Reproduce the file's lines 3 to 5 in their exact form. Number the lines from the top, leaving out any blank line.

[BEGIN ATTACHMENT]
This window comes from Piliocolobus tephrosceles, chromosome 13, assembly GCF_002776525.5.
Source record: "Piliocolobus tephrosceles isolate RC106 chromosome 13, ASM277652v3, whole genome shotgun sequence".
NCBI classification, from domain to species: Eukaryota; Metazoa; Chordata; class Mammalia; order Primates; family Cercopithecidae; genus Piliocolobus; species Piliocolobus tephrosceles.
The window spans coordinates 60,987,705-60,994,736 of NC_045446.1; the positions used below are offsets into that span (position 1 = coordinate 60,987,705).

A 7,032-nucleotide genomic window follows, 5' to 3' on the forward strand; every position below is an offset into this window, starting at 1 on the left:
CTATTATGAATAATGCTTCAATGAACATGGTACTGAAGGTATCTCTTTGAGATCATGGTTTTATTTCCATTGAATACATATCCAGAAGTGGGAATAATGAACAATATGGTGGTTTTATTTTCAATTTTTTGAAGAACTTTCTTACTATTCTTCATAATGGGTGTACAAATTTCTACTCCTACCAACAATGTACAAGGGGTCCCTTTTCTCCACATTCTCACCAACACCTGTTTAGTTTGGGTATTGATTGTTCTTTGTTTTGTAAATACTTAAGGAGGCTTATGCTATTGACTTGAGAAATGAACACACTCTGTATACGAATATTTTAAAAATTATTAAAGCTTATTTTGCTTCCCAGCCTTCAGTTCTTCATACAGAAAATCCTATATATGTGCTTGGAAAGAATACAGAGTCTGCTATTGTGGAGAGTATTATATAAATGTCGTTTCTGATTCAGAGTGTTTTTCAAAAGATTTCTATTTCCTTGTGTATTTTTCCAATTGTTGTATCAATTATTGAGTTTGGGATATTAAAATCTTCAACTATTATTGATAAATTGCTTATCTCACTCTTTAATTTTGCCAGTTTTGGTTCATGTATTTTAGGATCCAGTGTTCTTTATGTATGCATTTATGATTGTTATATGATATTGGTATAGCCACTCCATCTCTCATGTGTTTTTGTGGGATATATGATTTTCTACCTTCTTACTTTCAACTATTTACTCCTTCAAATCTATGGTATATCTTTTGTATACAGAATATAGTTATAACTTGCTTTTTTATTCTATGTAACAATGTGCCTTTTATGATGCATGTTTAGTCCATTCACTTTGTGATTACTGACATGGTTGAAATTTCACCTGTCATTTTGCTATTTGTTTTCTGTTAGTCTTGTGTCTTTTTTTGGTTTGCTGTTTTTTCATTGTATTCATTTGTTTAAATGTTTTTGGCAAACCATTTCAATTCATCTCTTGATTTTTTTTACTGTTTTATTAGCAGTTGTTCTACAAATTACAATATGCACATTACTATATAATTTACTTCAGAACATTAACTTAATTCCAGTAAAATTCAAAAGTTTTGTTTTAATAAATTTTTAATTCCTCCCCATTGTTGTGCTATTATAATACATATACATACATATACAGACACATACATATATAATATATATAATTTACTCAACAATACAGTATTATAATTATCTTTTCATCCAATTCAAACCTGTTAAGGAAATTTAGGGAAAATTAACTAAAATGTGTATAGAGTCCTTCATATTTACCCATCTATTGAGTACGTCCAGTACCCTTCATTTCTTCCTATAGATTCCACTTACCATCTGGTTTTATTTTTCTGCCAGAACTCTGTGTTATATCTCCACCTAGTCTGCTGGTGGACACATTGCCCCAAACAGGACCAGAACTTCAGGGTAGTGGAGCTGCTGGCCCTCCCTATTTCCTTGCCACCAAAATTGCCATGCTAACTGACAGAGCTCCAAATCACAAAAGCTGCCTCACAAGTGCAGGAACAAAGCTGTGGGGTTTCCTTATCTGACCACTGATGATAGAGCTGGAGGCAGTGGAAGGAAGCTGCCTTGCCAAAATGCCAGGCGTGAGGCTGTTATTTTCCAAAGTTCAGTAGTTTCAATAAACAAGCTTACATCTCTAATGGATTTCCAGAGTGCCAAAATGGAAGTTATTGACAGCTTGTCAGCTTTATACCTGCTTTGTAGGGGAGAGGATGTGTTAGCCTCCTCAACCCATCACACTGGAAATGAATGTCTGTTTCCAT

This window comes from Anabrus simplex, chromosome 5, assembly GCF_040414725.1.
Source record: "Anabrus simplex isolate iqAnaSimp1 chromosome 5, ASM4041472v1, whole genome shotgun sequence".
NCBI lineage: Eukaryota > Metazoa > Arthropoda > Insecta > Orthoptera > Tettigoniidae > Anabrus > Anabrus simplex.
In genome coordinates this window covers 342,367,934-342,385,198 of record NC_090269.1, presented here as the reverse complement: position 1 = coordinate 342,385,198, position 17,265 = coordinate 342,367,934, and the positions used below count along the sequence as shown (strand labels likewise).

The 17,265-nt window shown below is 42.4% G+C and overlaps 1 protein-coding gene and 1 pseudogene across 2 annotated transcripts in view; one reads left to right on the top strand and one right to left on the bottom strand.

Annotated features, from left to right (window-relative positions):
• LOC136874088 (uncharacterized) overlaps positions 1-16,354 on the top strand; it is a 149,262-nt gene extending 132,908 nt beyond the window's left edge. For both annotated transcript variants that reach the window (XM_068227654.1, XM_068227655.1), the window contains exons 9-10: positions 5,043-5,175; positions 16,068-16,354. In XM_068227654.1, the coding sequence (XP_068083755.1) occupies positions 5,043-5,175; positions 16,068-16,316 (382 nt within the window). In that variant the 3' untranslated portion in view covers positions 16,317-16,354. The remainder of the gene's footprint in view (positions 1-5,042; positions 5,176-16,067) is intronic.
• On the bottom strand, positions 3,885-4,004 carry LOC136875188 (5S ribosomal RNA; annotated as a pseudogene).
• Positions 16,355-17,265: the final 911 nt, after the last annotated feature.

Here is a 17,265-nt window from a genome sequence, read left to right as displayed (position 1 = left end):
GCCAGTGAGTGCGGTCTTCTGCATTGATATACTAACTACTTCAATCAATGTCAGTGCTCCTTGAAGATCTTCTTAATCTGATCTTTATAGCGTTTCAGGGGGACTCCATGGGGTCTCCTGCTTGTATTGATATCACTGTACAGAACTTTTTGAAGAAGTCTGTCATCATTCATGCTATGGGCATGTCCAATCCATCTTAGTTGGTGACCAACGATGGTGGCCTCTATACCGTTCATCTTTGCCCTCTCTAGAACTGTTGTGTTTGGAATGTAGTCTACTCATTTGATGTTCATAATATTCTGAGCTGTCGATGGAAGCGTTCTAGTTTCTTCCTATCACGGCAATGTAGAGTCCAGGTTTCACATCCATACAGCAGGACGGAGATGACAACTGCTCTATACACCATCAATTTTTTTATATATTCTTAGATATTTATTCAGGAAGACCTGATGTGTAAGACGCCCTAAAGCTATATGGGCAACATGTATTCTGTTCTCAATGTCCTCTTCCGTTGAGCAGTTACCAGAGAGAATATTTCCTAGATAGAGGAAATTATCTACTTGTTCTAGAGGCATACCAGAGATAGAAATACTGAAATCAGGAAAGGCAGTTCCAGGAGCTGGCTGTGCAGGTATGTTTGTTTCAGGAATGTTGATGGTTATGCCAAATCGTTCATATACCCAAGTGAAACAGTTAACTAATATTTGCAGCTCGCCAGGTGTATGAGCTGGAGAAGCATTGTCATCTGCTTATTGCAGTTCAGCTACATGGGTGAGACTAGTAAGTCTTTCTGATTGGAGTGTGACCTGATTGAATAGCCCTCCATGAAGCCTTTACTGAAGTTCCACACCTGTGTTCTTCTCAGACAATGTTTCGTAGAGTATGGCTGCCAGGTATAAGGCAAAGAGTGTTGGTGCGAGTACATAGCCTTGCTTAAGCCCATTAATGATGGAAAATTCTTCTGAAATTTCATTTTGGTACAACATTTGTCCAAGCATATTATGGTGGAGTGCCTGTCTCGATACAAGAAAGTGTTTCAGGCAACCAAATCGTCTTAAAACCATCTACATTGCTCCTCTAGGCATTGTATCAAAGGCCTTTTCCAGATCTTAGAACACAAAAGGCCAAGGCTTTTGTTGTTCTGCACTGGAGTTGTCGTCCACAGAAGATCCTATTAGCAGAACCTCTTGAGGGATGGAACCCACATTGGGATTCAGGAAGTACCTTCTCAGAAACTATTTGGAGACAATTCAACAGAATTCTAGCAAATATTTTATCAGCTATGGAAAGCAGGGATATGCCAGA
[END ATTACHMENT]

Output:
NCBI classification, from domain to species: Eukaryota; Metazoa; Chordata; class Mammalia; order Primates; family Cercopithecidae; genus Piliocolobus; species Piliocolobus tephrosceles.
The window spans coordinates 60,987,705-60,994,736 of NC_045446.1; the positions used below are offsets into that span (position 1 = coordinate 60,987,705).

A 7,032-nucleotide genomic window follows, 5' to 3' on the forward strand; every position below is an offset into this window, starting at 1 on the left: